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NYFW Special Trend Report: Circus Tents

September 15, 2016

 In my three short years at FIT, I have watched New York Fashion Week go through a complete transformation. When I was a freshman and sophomore (2013—2014), the runway shows were held at one of four locations within Lincoln Center (with very few exceptions) and presentations were held by lesser known designers that could not afford the Lincoln Center space. After the Fall/Winter 2015 shows were held in February of last year, Mercedes-Benz Fashion Week did not resign their contract with Lincoln Center, and instead decided to split the location between two spaces: Skylight at Moynihan Station (which shares its building with the post office across from Penn Station) and Skylight Clarkson Sq in West SoHo. Check out this Women’s Wear Daily article for more information. This disruption caused a few major designers to stray from conventional spaces and find a show location that better fit their brand.

 

This season’s shows were technically still hosted by Mercedes-Benz at Clarkson Sq and the Moynihan Station (as well as two more additional locations), but the majority of influential designers chose to  opt out for more “on brand” locations. Because of social media and the power of sponsored content, runway shows have become less of a presentation for fashion editors and senior buyers and more of a marketing opportunity.

 

 

This season’s locations included Roosevelt Island for Kanye West’s Yeezy presentation, the literal streets of SoHo for Rebecca Minkoff, The Frick Collection Museum for Carolina Hererra, Whitney Museum of American Art for Tory Burch, Chelsea Arts Tower for Jil Sander Navy, and Pier 59 Studios for Custo Barcelona (to name a few).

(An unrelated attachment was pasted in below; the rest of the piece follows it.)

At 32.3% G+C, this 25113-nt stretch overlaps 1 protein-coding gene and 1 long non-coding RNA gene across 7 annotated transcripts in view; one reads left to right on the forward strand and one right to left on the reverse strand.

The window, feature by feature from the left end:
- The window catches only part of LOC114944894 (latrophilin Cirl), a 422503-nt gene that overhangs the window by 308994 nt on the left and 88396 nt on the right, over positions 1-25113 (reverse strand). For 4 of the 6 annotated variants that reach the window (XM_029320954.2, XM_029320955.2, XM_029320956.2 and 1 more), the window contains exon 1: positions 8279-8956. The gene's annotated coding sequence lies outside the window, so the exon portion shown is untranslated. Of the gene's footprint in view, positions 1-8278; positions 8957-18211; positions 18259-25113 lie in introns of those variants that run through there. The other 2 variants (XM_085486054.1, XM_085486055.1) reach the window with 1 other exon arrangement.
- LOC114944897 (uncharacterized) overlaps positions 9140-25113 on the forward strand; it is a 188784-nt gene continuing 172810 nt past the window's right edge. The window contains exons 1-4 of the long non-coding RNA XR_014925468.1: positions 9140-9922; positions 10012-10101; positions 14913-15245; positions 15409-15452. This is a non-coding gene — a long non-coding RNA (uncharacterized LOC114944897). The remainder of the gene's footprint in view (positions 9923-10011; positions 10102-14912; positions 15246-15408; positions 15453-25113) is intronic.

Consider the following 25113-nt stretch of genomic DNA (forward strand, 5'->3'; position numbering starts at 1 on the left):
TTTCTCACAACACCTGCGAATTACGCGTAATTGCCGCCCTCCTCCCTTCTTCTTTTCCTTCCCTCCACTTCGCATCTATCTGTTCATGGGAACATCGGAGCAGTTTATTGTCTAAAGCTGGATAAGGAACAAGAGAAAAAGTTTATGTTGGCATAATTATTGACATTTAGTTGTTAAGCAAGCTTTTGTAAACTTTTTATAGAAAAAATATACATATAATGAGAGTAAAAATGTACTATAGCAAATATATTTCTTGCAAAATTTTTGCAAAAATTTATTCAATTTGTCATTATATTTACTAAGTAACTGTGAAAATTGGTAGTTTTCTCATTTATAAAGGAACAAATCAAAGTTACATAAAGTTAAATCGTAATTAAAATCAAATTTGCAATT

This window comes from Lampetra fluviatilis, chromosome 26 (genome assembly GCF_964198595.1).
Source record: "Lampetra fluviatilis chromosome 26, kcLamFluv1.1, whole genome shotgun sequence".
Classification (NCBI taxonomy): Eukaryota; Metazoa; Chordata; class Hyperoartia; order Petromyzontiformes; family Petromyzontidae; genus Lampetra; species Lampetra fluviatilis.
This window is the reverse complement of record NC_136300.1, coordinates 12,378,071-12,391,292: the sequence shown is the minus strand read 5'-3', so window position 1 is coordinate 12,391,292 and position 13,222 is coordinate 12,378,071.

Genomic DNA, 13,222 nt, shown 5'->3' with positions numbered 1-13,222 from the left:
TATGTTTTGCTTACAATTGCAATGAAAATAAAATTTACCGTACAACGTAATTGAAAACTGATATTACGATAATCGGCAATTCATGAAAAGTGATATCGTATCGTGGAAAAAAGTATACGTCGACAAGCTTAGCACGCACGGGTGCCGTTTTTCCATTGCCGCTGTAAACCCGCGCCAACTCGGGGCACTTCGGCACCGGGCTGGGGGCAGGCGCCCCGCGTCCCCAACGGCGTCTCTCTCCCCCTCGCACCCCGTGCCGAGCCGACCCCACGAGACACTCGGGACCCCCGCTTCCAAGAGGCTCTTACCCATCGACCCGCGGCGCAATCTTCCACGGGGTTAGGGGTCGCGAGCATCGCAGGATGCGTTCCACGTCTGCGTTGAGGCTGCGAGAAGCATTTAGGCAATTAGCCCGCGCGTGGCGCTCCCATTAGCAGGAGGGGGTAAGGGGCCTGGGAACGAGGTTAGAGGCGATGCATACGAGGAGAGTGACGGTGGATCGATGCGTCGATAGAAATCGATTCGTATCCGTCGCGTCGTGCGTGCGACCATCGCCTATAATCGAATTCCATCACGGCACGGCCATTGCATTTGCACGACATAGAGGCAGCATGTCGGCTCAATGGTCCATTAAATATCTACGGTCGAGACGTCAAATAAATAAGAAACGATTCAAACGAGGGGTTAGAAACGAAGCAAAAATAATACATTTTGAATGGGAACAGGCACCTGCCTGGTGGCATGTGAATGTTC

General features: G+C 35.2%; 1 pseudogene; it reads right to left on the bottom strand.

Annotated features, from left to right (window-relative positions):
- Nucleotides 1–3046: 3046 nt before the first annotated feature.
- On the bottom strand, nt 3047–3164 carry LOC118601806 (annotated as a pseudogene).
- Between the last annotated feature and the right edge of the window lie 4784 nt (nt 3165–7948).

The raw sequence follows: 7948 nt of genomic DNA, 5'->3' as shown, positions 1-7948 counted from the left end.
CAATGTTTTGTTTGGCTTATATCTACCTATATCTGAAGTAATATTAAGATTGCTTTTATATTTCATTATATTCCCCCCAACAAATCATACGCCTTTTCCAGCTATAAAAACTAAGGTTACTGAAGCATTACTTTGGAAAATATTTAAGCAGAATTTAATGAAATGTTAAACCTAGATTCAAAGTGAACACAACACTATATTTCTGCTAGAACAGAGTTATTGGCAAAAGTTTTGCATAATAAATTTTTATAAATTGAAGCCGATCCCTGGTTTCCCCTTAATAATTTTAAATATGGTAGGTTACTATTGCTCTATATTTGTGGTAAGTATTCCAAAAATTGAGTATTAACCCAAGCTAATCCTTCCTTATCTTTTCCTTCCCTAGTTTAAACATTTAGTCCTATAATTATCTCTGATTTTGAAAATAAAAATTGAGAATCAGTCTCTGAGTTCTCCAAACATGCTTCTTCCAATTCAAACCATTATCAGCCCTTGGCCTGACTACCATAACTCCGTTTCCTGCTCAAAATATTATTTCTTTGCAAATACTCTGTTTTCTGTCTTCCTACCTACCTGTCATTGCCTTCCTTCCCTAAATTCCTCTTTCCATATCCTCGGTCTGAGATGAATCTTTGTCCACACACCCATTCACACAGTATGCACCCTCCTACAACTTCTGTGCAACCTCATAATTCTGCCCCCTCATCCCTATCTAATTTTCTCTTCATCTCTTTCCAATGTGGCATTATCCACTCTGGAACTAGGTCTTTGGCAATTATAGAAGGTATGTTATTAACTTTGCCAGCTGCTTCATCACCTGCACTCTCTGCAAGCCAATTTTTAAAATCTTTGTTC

Tommy Hilfiger definitely wins the award for “Most Elaborate Presentation.” Tommy Hilfiger has been doing shows “off location” for many seasons, but they completely transformed the South Street Seaport into a carnival to release their TOMMYXGIGI collection—which also happened to be available for purchase immediately after the show. I believe this level of spectacle will become more commonplace for brands that can afford the millions of extra dollars needed for this level of showmanship, and Mercedes-Benz Fashion Week will be home to the up and coming designers that just want a simple catwalk.

 

 

Keeping up with seeing multiple collections every day sounds stressful enough, but having to also worry about strategically planning your commute sounds like additional stress I am not jealous of Eva Chen for. I predict fashion presentations will filter back to what it used to be almost 100 years ago where private showings where held for the head editors and department store buyers. In addition to these private viewings, large Tommy Hilfiger-level spectacles will be open to the public. Celebrities and other influencers get the front row, of course, and the general public can purchase a ticket. “See now, buy now” will be the norm as well, but the buyers will still secretly be six months ahead of the consumers. The fashion industry is certainly changing, and time will tell if it is for the better. 

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